Appleton's Cyclopedia of American Biography, edited by James
Grant Wilson, John Fiske and Stanley L. Klos. Six volumes, New York: D. Appleton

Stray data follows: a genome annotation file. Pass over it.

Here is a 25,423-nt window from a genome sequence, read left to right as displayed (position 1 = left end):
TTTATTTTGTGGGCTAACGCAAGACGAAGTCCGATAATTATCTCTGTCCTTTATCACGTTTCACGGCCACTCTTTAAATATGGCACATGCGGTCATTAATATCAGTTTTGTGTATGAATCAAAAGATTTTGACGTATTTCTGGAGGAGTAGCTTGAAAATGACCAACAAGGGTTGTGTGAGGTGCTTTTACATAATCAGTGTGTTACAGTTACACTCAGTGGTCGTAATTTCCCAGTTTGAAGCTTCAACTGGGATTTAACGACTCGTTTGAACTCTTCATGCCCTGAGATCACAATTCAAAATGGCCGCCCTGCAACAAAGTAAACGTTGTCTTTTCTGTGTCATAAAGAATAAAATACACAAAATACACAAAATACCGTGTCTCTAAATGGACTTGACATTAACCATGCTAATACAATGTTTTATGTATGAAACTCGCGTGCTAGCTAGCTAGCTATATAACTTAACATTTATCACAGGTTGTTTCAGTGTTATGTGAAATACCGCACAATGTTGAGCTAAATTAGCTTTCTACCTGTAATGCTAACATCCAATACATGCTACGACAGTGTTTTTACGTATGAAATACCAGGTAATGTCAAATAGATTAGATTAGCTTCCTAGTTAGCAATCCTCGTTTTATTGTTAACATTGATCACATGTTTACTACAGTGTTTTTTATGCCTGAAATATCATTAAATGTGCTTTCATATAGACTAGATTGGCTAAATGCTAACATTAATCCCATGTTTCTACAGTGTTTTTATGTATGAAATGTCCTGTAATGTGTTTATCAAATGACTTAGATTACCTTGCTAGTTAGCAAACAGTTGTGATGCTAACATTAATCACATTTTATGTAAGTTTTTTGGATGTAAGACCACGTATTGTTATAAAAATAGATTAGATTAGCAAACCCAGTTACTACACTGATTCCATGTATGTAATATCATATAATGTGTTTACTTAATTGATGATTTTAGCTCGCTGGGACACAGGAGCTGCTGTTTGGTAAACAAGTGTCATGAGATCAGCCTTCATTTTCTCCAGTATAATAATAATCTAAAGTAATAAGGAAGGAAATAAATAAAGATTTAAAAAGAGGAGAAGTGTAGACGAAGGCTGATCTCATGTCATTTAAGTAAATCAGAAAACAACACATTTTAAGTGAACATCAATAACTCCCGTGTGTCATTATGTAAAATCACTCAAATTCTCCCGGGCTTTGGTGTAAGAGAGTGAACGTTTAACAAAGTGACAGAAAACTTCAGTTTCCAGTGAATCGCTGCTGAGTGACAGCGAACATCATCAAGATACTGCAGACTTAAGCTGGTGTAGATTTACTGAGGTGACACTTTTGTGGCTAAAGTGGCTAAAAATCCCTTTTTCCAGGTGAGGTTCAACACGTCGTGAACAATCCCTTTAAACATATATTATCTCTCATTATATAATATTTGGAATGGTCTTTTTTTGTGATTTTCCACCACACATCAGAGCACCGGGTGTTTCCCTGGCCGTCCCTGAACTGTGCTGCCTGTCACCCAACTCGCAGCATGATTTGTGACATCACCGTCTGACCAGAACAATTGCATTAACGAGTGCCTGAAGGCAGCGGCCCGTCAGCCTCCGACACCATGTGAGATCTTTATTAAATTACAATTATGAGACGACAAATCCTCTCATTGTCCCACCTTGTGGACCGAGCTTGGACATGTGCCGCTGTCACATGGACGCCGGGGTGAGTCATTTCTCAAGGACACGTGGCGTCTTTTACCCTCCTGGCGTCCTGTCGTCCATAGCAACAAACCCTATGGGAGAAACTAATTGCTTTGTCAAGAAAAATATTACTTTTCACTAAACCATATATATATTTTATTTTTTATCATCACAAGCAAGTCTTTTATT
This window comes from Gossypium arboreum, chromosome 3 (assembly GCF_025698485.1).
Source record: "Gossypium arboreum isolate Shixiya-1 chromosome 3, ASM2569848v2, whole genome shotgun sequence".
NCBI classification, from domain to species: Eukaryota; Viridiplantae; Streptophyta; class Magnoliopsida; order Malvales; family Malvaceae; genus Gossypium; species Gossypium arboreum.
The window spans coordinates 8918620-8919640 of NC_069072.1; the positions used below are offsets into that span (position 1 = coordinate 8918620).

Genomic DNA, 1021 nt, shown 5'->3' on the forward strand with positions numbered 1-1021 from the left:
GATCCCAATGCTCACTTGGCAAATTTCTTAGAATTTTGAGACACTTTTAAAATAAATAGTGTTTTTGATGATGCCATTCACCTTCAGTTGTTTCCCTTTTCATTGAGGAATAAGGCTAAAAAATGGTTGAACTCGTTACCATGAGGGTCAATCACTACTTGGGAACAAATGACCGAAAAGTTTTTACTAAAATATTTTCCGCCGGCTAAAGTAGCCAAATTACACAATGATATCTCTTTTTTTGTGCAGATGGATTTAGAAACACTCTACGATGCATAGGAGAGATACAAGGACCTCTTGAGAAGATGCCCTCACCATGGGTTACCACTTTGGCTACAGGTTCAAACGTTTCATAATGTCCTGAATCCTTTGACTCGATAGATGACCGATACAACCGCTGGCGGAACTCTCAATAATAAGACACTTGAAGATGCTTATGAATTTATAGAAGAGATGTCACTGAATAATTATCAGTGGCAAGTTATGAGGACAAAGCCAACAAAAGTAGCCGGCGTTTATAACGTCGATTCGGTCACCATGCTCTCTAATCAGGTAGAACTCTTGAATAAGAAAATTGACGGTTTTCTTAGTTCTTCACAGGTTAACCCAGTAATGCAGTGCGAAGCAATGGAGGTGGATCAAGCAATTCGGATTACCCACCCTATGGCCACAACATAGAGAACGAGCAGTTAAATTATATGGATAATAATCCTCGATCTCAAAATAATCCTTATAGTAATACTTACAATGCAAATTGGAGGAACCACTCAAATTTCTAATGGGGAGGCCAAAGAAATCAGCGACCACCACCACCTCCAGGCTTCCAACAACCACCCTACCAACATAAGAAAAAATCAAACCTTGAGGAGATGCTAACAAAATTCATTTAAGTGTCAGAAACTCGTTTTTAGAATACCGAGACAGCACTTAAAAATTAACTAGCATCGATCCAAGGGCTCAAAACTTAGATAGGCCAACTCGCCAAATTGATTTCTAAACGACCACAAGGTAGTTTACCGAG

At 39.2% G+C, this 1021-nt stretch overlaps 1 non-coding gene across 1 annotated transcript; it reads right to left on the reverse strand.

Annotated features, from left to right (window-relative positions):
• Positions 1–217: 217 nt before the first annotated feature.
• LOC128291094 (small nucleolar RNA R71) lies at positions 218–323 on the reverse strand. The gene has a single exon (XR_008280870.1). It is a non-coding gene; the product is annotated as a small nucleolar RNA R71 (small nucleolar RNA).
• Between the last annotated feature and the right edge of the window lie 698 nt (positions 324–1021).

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AMES, Mary Clemmer (Mrs. HUDSON), author, born in Utica, New York, in 1839; died in Washington, District of Columbia, 18 August 1884. She was educated at Westfield (Massachusetts.) academy, and when very young began to write for the "Springfield Republican." Afterward she became a correspondent of the New York " Independent," to which, under the title of " A Woman's Letter from Washington," she regularly contributed for many years. Through these letters she was best known in the literary world. At an early age she married the Rev. Daniel Ames, from whom she was afterward divorced. She was intimate with Alice and Phoebe Cary, whose biographies she wrote. She also published monographs on Charles Sumner, Margaret Fuller, George Eliot, Emerson, and Longfellow. She wrote three novels, "Victoria" (New York, 1864), "Eirene" (1870), and "His Two Wives" (1874); "Ten Years in Washington" (1871), "Outlines of Men, Women, and Things" (1873), and a volume of poems (Boston, 1882). With the earnings of her pen she bought a house in Washington, which was a social as well as a literary centre for many years, and in 1883 she married Edmund Hudson, editor and proprietor of the "Army and Navy Register." She was thrown from a carriage in 1878, and received injuries from which she never wholly recovered. Her husband published a complete edition of her works, in four volumes, in Boston in 1885, and a memorial in 1886. She was an earnest and conscientious writer, and exercised a powerful and healthful influence upon public affairs.
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